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Iran protesters clash with police in Egypt aftermath

By Agence France-Presse
Monday, February 14, 2011 16:43 EDT
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TEHRAN – Iranian riot police fired tear gas and paintballs at protesters holding anti-government demonstrations in Tehran on Monday, websites and witnesses said, drawing a stern rebuke from Washington.

Police moved in when crowds of opposition supporters gathered in the capital’s Azadi (Freedom) Square began chanting “Death to the Dictator!” — a slogan used against President Mahmoud Ahmadinejad after disputed official results from a 2009 presidential election gave him a second term.

The website of opposition leader Mir Hossein Mousavi, kaleme.com, said that according to “unconfirmed reports, hundreds of protesters were arrested in Tehran.”

There was no immediate official confirmation.

US Secretary of State Hillary Clinton hailed the “courage” and “aspirations” of the protesters and called on Iran to follow Egypt’s example and “open up.”

“We wish the opposition and the brave people in the streets across cities in Iran the same opportunity that they saw their Egyptian counterparts seize in the last week,” Clinton told reporters during a visit to the US Congress.

“We support the universal rights of the Iranian people. They deserve to have the same rights” as those demanded by Egyptian protesters whose 18 straight days of mass demonstrations prompted longtime US ally Hosni Mubarak to step down, she said.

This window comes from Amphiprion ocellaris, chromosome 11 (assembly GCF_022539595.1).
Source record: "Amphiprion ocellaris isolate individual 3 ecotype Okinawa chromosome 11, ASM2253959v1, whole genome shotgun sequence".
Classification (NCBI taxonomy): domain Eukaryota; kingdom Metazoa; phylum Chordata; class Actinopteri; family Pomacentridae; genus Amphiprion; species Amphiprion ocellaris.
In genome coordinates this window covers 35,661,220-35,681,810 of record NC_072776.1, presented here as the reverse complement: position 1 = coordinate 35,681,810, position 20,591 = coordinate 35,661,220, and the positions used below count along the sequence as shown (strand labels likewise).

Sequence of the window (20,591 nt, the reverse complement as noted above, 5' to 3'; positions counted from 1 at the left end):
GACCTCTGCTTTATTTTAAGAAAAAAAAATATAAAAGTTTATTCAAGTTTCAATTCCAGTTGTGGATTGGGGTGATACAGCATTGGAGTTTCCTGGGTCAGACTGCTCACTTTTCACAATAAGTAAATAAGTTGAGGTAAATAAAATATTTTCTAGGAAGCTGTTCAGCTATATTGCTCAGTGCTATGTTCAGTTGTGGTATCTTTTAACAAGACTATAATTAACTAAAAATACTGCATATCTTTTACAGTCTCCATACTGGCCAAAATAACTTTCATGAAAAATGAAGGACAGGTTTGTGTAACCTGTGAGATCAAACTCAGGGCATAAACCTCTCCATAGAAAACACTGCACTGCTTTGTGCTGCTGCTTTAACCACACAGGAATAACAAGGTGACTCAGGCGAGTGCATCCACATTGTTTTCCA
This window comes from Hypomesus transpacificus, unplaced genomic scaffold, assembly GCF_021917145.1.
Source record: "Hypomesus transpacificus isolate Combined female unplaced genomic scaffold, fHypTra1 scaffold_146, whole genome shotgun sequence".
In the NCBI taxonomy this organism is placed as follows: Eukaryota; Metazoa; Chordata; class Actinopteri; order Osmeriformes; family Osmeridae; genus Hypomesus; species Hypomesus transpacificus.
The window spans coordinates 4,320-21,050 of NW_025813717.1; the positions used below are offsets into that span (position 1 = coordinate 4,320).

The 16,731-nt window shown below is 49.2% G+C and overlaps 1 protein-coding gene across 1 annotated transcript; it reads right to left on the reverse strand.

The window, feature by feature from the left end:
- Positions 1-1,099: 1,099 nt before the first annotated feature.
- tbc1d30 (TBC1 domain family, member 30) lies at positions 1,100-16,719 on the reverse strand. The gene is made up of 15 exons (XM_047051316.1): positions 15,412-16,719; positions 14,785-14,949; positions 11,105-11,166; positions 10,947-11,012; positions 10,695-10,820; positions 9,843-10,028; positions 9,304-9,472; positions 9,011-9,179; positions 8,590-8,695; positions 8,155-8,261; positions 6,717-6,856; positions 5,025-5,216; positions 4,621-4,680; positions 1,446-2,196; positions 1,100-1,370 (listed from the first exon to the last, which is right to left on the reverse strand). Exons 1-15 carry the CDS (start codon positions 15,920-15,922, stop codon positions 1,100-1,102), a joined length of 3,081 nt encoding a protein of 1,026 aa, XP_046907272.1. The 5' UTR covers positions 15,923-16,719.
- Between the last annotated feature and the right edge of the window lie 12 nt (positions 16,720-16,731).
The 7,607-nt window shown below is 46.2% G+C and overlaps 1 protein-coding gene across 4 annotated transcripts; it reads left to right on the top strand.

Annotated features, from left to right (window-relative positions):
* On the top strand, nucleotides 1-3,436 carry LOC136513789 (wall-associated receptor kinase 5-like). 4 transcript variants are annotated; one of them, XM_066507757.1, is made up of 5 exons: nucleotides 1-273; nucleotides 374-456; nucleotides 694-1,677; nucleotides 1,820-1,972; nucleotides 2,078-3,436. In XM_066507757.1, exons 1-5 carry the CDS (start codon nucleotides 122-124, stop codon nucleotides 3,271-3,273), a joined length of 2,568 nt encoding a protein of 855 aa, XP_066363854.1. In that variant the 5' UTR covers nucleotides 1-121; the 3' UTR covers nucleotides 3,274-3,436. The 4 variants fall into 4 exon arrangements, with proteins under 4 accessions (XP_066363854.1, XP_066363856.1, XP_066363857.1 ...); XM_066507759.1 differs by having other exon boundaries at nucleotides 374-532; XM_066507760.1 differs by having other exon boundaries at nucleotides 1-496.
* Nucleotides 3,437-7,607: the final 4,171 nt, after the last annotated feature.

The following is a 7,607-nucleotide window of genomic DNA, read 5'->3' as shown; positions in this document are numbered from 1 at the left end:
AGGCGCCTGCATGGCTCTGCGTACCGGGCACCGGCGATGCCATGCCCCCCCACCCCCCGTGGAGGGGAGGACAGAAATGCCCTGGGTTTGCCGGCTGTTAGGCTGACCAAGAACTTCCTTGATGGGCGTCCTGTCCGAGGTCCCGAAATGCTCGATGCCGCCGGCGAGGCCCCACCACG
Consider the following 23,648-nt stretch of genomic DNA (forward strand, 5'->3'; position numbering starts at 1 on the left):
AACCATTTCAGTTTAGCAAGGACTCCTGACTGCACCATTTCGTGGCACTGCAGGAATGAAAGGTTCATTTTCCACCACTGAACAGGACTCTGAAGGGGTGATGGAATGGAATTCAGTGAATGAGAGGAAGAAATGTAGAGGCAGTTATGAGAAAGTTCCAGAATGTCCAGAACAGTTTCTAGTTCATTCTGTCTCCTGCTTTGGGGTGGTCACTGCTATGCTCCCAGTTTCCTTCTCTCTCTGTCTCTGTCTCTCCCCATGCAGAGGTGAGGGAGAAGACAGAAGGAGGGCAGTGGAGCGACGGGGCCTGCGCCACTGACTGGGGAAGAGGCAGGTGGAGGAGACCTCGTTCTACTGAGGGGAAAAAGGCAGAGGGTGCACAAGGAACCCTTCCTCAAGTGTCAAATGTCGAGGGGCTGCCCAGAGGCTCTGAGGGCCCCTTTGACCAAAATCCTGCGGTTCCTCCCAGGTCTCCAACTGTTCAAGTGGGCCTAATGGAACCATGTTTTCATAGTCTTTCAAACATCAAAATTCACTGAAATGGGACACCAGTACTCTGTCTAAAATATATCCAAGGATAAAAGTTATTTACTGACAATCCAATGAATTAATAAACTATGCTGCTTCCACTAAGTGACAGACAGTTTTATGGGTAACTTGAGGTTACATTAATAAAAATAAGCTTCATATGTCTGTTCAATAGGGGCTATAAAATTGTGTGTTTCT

The anti-government demonstrations, held despite a ban on rallies, were the first in Tehran since February 11, 2010, when activists took to the streets to mark the 31st anniversary of the Islamic revolution.

Opposition website Rahesabz.net said clashes were reported near Tehran University and on the road connecting Azadi Square with Enghelab Square.

It said police fired tear gas as protesters chanted “Ya Hossein, Mir Hossein” a slogan from 2009 in support of Mousavi.

Rahesabz.net also reported chanting against supreme leader Ayatollah Ali Khamenei, with shouts of “Ben Ali Mubarak, It’s your turn Syed Ali!”

“Police also barged into buses stuck in traffic on the road (between Azadi Square and Enghelab Square) and beat women passengers to spread fear among passengers,” Kaleme.com reported.

It said protesters using roadside telephone booths and recording footage on mobiles were also subject to police assaults.

Websites and witnesses said thousands of opposition supporters had taken to the streets of Tehran in support of Arab revolts despite a heavy police deployment.